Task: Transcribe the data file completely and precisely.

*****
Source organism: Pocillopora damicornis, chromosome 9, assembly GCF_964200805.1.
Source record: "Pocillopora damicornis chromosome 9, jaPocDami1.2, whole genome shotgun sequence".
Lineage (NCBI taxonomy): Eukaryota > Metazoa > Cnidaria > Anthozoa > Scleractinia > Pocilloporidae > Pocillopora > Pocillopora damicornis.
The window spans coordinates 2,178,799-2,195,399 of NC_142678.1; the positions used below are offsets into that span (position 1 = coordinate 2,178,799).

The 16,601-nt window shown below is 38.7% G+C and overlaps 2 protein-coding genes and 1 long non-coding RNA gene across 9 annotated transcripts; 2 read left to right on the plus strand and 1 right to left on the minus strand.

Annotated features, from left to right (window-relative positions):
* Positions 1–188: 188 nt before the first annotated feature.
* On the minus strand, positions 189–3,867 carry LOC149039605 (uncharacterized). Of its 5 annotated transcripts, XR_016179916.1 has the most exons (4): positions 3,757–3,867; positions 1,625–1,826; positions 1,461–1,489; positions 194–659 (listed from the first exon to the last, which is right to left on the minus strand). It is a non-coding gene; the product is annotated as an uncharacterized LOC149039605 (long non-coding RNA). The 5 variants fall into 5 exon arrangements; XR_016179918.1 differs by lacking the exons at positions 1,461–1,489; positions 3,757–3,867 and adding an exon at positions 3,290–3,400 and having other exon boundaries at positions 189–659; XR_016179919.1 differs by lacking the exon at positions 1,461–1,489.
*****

Source organism: Pocillopora damicornis, chromosome 9, assembly GCF_964200805.1.
Source record: "Pocillopora damicornis chromosome 9, jaPocDami1.2, whole genome shotgun sequence".
Lineage (NCBI taxonomy): Eukaryota > Metazoa > Cnidaria > Anthozoa > Scleractinia > Pocilloporidae > Pocillopora > Pocillopora damicornis.
The window spans coordinates 2,178,799-2,195,399 of NC_142678.1; the positions used below are offsets into that span (position 1 = coordinate 2,178,799).

The 16,601-nt window shown below is 38.7% G+C and overlaps 2 protein-coding genes and 1 long non-coding RNA gene across 9 annotated transcripts; 2 read left to right on the plus strand and 1 right to left on the minus strand.

Annotated features, from left to right (window-relative positions):
* Positions 1–188: 188 nt before the first annotated feature.
* On the minus strand, positions 189–3,867 carry LOC149039605 (uncharacterized). Of its 5 annotated transcripts, XR_016179916.1 has the most exons (4): positions 3,757–3,867; positions 1,625–1,826; positions 1,461–1,489; positions 194–659 (listed from the first exon to the last, which is right to left on the minus strand). It is a non-coding gene; the product is annotated as an uncharacterized LOC149039605 (long non-coding RNA). The 5 variants fall into 5 exon arrangements; XR_016179918.1 differs by lacking the exons at positions 1,461–1,489; positions 3,757–3,867 and adding an exon at positions 3,290–3,400 and having other exon boundaries at positions 189–659; XR_016179919.1 differs by lacking the exon at positions 1,461–1,489.